More and more businesses are implementing ESOP’S, much to the benefit of Craig Dart, a certified public accountant who made his niche more than 10 years ago.
Craig Dart began his accounting career with Ernst & Young in 1996, performing audits on employee benefits packages.
It didn’t take long for Dart, who worked as an underwriter for Bank of America while he attended UC Irvine and Loyola Marymount, to figure out he’d chosen the right career.
“I took an immediate liking to it,” said Dart, 45, owner of C. Dart CPA Inc. in Riverside, a full-service accounting and auditing firm that he started two years ago. “It was a great place to get started. I liked the feel of it, and I liked that I was working on audits.”
Dart, whose firm has clients up and down California, spent the next seven years or so honing his craft as a certified public accountant. Besides breaking down employee benefits packages, Dart performed audits, reviews and compilations, mostly for construction, manufacturing and distribution companies.
Around 2005, Dart found his niche, a device businesses use to transfer some or all of a company’s ownership to their workers: employees stock ownership plans, better known in accounting as ESOP’s.
ESOP’s were started in 1974 when the Internal Revenue Service designated them an official retirement plan. They’re regulated by the Employee Retirement Income Security Act, a federal statute that sets the rules for investment plans in the private sector, and are overseen by the U.S Labor Department.
They’re also a “special animal,” and anyone who works with them needs skills beyond that of an ordinary accountant, according to Dart.
“I really honed in on them right away,” Dart said. “I liked the accounting part of it, but I also liked that I was helping employees, that I was getting them something they were entitled to. I knew right away it was what I wanted to specialize in.”
In an ESOP, ownership makes its employees owners of the company by providing them with shares of stock.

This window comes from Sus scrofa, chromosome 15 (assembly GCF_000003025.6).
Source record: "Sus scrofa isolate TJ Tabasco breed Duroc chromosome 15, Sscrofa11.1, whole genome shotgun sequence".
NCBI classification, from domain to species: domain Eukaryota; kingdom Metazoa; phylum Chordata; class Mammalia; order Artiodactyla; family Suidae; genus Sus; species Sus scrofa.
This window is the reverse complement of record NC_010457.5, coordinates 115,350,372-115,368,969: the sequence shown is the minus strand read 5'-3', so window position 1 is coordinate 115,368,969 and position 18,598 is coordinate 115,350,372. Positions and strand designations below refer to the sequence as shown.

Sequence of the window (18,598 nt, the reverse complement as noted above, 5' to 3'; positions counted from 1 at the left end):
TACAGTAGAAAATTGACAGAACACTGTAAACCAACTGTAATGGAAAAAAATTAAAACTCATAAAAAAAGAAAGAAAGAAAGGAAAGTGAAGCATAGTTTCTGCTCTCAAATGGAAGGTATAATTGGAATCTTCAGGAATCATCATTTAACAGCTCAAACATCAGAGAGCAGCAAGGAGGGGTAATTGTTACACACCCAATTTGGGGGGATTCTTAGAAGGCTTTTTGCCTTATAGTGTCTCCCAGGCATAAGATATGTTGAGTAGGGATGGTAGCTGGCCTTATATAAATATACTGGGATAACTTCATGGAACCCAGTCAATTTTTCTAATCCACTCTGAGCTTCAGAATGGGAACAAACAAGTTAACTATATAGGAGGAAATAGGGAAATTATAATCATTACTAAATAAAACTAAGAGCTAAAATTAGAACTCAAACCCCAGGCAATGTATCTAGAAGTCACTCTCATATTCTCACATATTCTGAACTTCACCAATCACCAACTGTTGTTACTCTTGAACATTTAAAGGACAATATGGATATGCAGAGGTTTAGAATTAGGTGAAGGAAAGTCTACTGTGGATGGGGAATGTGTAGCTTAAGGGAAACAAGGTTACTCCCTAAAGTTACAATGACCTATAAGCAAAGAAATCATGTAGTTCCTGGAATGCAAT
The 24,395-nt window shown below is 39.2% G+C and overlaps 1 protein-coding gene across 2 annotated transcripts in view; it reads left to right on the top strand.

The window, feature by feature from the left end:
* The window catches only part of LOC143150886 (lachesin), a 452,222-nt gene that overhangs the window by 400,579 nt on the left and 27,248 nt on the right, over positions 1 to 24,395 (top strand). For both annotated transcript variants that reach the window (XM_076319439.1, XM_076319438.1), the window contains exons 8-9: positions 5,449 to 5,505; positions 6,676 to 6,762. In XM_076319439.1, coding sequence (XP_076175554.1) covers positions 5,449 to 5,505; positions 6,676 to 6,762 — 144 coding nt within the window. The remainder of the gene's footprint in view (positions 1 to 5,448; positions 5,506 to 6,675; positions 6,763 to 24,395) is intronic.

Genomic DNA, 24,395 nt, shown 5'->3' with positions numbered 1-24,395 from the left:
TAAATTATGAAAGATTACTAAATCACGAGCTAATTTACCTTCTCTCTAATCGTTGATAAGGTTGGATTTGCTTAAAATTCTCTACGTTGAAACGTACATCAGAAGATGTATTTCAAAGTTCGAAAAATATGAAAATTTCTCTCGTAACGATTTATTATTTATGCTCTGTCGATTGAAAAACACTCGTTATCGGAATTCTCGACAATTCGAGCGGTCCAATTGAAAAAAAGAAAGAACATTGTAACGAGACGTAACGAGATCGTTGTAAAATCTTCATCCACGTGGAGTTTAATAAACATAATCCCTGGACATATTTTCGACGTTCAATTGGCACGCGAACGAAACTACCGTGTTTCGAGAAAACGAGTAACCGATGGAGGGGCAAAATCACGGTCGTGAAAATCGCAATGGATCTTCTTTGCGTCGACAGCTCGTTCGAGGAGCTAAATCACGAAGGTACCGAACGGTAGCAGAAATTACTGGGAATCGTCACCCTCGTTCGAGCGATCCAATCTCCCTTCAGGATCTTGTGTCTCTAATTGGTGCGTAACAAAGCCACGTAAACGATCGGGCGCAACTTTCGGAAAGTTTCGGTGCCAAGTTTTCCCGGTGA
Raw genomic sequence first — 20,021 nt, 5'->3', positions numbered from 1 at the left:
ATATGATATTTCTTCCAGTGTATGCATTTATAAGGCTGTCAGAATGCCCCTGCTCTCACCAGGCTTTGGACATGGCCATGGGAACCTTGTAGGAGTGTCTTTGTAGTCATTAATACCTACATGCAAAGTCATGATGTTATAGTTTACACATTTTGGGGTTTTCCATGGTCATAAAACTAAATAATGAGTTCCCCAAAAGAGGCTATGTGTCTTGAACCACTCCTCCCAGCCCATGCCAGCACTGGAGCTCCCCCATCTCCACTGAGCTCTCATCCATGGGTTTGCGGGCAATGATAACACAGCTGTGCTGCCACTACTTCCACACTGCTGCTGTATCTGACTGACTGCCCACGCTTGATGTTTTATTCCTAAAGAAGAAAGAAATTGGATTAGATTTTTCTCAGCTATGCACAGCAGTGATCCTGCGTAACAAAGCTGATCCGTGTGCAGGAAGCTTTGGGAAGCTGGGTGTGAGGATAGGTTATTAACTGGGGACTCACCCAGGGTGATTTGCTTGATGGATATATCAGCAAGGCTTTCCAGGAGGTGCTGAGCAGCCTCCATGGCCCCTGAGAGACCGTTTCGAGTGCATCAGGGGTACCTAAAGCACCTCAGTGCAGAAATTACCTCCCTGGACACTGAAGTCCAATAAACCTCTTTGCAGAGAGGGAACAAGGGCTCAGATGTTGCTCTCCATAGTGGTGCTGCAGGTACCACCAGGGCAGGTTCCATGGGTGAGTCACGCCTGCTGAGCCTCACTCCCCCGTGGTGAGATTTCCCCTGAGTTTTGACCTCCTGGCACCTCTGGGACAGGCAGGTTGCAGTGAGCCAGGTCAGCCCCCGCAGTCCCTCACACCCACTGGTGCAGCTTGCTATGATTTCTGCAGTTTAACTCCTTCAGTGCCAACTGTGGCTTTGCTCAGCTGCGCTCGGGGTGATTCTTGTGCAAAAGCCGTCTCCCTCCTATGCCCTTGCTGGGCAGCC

Plans vary depending on the company, but a stock ownership plan usually awards shares based on a person’s work performance. Shares are held in a trust until the employee retires or otherwise leaves the company, at which point they’re either voided or bought back by ownership to be redistributed.
In some instances, only some workers are given voting rights, and employees who have been with the company longer receive more shares than people who were hired recently.
Ownership can benefit from an ESOP in several ways, including getting more flexibility and control in how they manage their operation. Workers also gain by getting more say in how the business operates.
Most of all, a well-structured stock ownership plan provides what the best benefit ownership can give to its employees: a firewall against a hostile takeover.
A business owner may want to retire but has no one to whom he or she can hand over their business. In that case, an ESOP makes it possible for the owner to step down without having to worry about anyone losing their jobs.
“It used to be that there was someone in the family who wanted to take over the business, but not anymore,” Dart said. “So if you’re a business owner and you want to protect your employees, you need another option.”
ESOP’s have their own national trade organization, The ESOP Association in Washington, D.C. The non-profit association serves approximately 2,900 employee-owned stock ownership plans and has 18 chapter offices nationwide, according to the organization’s website.
- Dart CPA still provides all of the standard accounting procedures, including 401-k audits, profit sharing plans and tax returns, but the firm spends at least half of its time on stock ownership plans.
That pattern is not likely to change soon, Dart said.
“ESOP’s are becoming more and more popular, and not just in the Inland Empire,” Dart said. “They’re growing everywhere.”